Wildland fire behavior, particularly that of large, uncontrolled wildfires, has not been well understood or predicted. Our methodology to simulate this phenomenon uses high-resolution dynamic models made of numerical weather prediction (NWP) models coupled to fire behavior models to simulate fire behavior. NWP models are capable of modeling very high resolution (< 100 m) atmospheric flows. The wildland fire component is based upon semi-empirical formulas for fireline rate of spread, post-frontal heat release, and a canopy fire. The fire behavior is coupled to the atmospheric model such that low level winds drive the spread of the surface fire, which in turn releases sensible heat, latent heat, and smoke fluxes into the lower atmosphere, feeding back to affect the winds directing the fire. These coupled dynamic models capture the rapid spread downwind, flank runs up canyons, bifurcations of the fire into two heads, and rough agreement in area, shape, and direction of spread at periods for which fire location data is available. Yet, intriguing computational science questions arise in applying such models in a predictive manner, including physical processes that span a vast range of scales, processes such as spotting that cannot be modeled deterministically, estimating the consequences of uncertainty, the efforts to steer simulations with field data ("data assimilation"), lingering issues with short term forecasting of weather that may show skill only on the order of a few hours, and the difficulty of gathering pertinent data for verification and initialization in a dangerous environment. © 2010 IEEE.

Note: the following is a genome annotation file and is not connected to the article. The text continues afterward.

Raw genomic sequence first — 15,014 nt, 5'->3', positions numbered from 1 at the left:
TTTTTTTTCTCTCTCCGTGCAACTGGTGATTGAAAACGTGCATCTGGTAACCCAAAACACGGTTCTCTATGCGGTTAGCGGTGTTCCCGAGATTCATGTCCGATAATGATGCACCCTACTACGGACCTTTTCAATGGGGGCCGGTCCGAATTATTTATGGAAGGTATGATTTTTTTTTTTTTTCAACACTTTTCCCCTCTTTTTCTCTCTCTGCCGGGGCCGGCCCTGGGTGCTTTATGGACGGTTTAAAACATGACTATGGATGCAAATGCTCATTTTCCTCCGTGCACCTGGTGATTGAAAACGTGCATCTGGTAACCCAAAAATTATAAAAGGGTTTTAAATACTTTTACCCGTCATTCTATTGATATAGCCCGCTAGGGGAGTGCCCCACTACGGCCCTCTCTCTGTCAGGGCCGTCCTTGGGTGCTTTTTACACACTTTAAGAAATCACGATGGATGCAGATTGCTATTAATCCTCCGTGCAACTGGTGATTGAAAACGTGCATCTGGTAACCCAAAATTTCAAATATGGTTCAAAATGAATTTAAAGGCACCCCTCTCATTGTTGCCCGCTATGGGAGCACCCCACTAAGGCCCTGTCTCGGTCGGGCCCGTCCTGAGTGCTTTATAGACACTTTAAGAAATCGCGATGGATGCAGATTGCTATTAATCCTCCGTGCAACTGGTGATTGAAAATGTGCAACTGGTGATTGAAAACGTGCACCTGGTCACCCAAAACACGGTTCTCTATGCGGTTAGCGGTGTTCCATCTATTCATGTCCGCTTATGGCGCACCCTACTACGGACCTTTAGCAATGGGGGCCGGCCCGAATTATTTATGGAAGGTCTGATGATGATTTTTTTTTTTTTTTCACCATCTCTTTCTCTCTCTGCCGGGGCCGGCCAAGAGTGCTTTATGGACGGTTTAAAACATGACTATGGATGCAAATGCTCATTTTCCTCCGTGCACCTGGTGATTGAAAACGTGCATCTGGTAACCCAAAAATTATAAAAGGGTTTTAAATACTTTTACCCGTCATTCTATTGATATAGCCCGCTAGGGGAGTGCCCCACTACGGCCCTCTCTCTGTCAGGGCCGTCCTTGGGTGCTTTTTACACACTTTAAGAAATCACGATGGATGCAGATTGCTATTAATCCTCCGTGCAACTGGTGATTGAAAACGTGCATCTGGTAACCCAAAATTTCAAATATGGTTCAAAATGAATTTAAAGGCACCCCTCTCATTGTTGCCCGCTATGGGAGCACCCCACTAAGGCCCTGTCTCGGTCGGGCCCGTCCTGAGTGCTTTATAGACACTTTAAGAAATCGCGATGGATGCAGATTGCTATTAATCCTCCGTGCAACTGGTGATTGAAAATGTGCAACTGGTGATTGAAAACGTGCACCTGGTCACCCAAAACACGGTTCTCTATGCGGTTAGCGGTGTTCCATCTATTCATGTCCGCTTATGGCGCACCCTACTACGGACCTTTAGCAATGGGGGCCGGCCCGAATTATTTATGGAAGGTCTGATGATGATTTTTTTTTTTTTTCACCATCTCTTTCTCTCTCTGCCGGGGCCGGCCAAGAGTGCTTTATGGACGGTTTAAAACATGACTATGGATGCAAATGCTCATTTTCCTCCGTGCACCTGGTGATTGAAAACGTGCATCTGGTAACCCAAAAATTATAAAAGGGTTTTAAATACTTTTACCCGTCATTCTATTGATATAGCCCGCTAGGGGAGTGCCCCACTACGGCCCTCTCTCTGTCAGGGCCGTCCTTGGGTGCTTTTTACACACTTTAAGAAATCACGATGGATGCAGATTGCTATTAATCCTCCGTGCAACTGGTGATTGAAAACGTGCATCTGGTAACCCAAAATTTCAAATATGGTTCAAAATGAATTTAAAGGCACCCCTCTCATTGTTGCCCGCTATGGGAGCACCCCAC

|Original language||English (US)|
|Title of host publication||2010 Ninth International Symposium on Distributed Computing and Applications to Business, Engineering and Science|
|Publisher||Institute of Electrical and Electronics Engineers (IEEE)|
|Number of pages||5|
|State||Published - Aug 2010|